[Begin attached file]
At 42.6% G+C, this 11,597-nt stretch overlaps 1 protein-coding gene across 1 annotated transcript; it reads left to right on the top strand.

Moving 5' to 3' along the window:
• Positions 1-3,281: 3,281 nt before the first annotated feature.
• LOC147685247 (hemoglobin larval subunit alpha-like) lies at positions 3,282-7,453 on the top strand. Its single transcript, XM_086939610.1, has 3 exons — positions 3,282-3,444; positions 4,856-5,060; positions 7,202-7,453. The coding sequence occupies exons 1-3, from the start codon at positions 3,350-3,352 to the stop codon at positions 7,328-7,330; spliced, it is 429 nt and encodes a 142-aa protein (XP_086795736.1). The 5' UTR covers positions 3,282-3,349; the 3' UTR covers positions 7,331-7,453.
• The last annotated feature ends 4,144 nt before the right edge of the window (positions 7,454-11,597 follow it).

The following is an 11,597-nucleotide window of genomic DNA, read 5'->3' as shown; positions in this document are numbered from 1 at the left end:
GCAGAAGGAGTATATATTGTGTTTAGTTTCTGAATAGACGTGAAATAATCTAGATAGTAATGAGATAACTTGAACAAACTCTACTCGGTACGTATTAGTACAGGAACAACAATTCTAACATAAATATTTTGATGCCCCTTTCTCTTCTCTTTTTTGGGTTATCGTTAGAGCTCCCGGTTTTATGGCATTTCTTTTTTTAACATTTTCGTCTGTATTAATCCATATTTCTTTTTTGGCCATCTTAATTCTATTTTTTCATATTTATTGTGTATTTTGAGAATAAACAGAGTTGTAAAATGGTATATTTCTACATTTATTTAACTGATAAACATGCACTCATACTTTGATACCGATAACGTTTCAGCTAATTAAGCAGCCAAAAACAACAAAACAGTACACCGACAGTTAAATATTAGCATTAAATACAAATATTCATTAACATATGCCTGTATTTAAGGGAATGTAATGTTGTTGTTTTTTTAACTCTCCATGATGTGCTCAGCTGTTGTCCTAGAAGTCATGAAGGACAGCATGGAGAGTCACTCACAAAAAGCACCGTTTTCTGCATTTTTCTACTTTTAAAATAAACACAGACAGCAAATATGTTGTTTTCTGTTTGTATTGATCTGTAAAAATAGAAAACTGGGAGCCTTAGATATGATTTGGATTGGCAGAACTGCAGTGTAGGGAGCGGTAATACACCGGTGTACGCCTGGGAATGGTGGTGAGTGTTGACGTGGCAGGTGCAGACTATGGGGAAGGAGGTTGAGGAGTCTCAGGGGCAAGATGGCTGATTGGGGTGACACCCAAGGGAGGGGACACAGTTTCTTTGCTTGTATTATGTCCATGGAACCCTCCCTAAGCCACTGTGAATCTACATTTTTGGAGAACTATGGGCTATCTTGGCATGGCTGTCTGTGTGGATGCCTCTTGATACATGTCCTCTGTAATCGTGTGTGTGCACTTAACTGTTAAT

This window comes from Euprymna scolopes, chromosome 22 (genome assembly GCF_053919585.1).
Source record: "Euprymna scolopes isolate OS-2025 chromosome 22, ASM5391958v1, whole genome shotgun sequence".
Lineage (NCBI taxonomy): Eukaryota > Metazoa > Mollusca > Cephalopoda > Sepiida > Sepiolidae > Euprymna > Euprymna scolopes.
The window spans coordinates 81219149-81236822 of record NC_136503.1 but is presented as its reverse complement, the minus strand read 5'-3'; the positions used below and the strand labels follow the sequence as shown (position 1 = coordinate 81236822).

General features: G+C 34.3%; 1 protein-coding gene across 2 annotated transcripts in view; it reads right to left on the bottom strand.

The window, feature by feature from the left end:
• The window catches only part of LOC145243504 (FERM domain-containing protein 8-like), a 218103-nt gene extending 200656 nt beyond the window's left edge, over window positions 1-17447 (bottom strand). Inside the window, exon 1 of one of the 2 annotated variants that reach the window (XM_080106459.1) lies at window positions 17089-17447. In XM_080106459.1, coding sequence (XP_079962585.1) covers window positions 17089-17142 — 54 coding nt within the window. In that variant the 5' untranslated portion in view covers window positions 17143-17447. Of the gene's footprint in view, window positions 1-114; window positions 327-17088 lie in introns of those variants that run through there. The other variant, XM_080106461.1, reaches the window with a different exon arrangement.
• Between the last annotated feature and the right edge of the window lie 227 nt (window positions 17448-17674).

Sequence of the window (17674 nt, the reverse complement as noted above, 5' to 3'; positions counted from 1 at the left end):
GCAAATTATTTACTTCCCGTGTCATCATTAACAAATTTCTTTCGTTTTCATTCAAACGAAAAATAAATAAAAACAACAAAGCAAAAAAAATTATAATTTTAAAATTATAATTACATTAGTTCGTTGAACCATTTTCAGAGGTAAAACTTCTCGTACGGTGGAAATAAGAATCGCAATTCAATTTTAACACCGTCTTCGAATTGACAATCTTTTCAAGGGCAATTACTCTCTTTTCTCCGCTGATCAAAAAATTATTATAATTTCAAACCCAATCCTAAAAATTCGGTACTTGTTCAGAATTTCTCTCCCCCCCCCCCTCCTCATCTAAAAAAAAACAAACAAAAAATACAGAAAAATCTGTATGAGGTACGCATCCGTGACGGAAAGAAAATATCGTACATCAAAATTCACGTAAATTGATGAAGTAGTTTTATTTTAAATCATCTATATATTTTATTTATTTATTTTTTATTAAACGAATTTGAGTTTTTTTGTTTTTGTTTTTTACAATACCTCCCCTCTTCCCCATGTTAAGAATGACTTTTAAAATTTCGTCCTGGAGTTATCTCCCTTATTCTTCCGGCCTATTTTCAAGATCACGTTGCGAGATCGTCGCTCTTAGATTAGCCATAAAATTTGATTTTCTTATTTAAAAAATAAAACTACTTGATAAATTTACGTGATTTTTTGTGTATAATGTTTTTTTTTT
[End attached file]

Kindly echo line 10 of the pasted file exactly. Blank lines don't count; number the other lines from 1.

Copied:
Lineage (NCBI taxonomy): Eukaryota > Metazoa > Mollusca > Cephalopoda > Sepiida > Sepiolidae > Euprymna > Euprymna scolopes.